SSHS college and merit scholarships
Student, college, scholarship
■ Marissa Pyle, CMC, $1,000
■ Emily Puffett, CU Colorado Springs, $1,000
■ Ashley Spitellie, CSU, $1,000
■ Hunter Anderson, CSU, $1,000
■ Kelbi Lynn Rodgers, Cal Poly, $2,000
■ Katie Huselton, Colorado Mesa, $2,000
■ Marley Jo Loomis, CU, $2,500
■ Rachel Pierce, School of Mines, $2,500
■ Mikaila Jegtvig, Laramie County CC, $3,500
■ Alice Holmquist, CSU, $3,500
■ Joe Dobell, Western Washington, $4,000
■ Kelly Limberg, Western State, $4,400
■ Ryan Walker, CU, $5,000
■ Mackenzie Holmberg, Wyoming, $5,500
■ Katherine Moos, Colorado Mesa, $5,500
■ Ariel Gorham, Southern Illinois, $6,000
■ Ben Wharton, CU, $7,000
■ Andrew Hitchcock, Montana State, $7,500
■ Daniel Kramer, CU, $7,500
■ Max Parsons, Western Washington, $8,000
■ Ellie Becker, Sterling College, $10,000
■ Tanner Visnick, Montana State, $11,000
■ Erik Sobeck, Montana State, $11,500
■ Zach Sperry, Montana State, $11,500
■ Elizabeth Mumm, Quest University, $13,000
■ Charles Toye, Arizona State, $14,000
■ Danielle Haxton, CSU, $14,650
■ Tari Weekslynn, Pratt Institute, $15,000
■ Kaleb VanArsdale, DePauw, $15,000
■ Sara Stout, Lewis & Clark, $15,000
■ Anala Sokolowski, CSU, $15,650
■ Ty Coghlan, Northeastern, $16,000
■ Kelly Borgerding, Gonzaga, $16,000
■ Zach Dunklin, Nebraska Wesleyan, $16,000
■ Connor Glynn, New Mexico, $16,538
■ Quinn Cain, San Diego, $17,000
■ Corbin Diehl, Seattle Pacific, $17,000
■ Carter Kounovsky, Lake Forest, $18,000
■ Casey Weston, Puget Sound, $18,000
■ Hope Nelson, College of Wooster, $18,750
■ Maggie Crouch, Elmhurst, $20,000
■ Grant Verploeg, George Washington, $20,000
■ Emma Schmidt, Puget Sound, $20,000
■ Gretchen Burkholder, Montana State, $21,686
■ Peter White, DePauw, $25,000
■ Kestral Johnston, Northeastern, $25,700
■ Alexandra Josfan, Lewis & Clark, $25,721
■ Christine Krentz, DU, $36,620
■ Malia Fraioli, Furman, $40,509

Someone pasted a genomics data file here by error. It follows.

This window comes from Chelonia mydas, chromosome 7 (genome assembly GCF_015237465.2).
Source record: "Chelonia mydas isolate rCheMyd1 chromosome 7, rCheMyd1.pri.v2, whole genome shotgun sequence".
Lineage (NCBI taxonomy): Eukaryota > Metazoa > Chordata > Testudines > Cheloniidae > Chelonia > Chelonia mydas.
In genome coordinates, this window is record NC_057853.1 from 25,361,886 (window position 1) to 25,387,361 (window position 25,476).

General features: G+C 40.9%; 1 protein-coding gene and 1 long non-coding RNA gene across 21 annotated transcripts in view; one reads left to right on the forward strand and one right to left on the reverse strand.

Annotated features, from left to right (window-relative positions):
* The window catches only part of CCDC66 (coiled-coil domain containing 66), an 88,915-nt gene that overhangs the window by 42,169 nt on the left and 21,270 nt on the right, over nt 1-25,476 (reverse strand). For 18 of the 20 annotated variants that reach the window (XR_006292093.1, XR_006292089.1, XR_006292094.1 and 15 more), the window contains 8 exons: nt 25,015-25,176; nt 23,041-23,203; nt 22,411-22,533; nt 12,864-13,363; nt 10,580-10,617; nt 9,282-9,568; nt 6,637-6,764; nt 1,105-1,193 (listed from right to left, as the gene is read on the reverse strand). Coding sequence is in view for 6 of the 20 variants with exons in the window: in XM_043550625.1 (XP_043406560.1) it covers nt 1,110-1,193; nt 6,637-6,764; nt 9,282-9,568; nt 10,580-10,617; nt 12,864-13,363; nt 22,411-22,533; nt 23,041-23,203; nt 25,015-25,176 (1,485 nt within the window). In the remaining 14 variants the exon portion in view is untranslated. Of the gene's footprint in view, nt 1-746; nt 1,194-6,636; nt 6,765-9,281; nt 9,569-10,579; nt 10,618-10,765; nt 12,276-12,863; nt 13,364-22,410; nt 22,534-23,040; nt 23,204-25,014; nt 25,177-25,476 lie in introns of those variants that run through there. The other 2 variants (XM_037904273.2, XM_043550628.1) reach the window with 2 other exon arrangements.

■ Maddie Ruppel, West Point, $63,000
On June 4, the school’s senior counselor Danica Moss reeled through the names of soon-to-be college students — with help from local donors — and the list was as long as it has ever been, with the scholarship money deeper than Steamboat Springs has seen in quite some time.
In all, Sailors graduates received 466 college acceptance letters, $180,075 was awarded in local scholarships alone, and the seniors earned $637,574 in merit scholarships to go toward their first year of college, worth more than $2 million over their collegiate careers.
It’s an annual night that goes well beyond putting money in graduates’ pockets and sending them on their respective ways, Moss said. And for her, it’s one of the most rewarding experiences of her career to call out the students’ names — one by one.
“Every year, I feel like it’s the Super Bowl,” Moss said. “That’s exactly what it feels like. You build all year and talk to them about it, and in the end to have it be that amazing, it’s hard to even describe it any other way.”
It’s not a competition, the counselor says, but the class of 2014 hauled in around $200,000 more than last year's class with 90 percent of the 2014 graduates planning to attend college in the near future.
Thousands of dollars were awarded to students from their respective universities, like Malia Fraioli, who accepted the Bell Tower Scholarship from Furman University, worth more than $40,500 toward her freshman year. Or Christine Krentz, whose Chancellor Scholarhsip to the University of Denver totaled $36,620 for year one.
One of Moss’ points of pride, however, came from the fact that every Hispanic senior at Steamboat Springs High School applied and received enough money to cover at least two years’ worth of tuition to Colorado Mountain College.
“It didn’t matter their GPA or whatever,” Moss said. “Every single one got that. That was a huge milestone for our class.”
And Moss continues to be floored by the number of donors who call her each year, or even drop in to her college flag-filled office in the high school’s library. Some were on hand last Wednesday to personally hand out scholarships, and others wished to have their name left out all together, but each one helped make book costs, living expenses or tuition possible for college-bound Sailors.
“Every year there are new donors who literally walk through the door and just say, ‘Here’s a check for $2,000. I want to give a local scholarship for this or that,’” Moss said. “It’s so generous.”
This year’s Steamboat Springs High School class will study in 21 different states and four different countries as part of their higher education learning. And as the group readies for the next level, Moss knows the local dollars will be put to good use.
“You know they are going good places that they want to go to, and they are very deserving of it,” she said.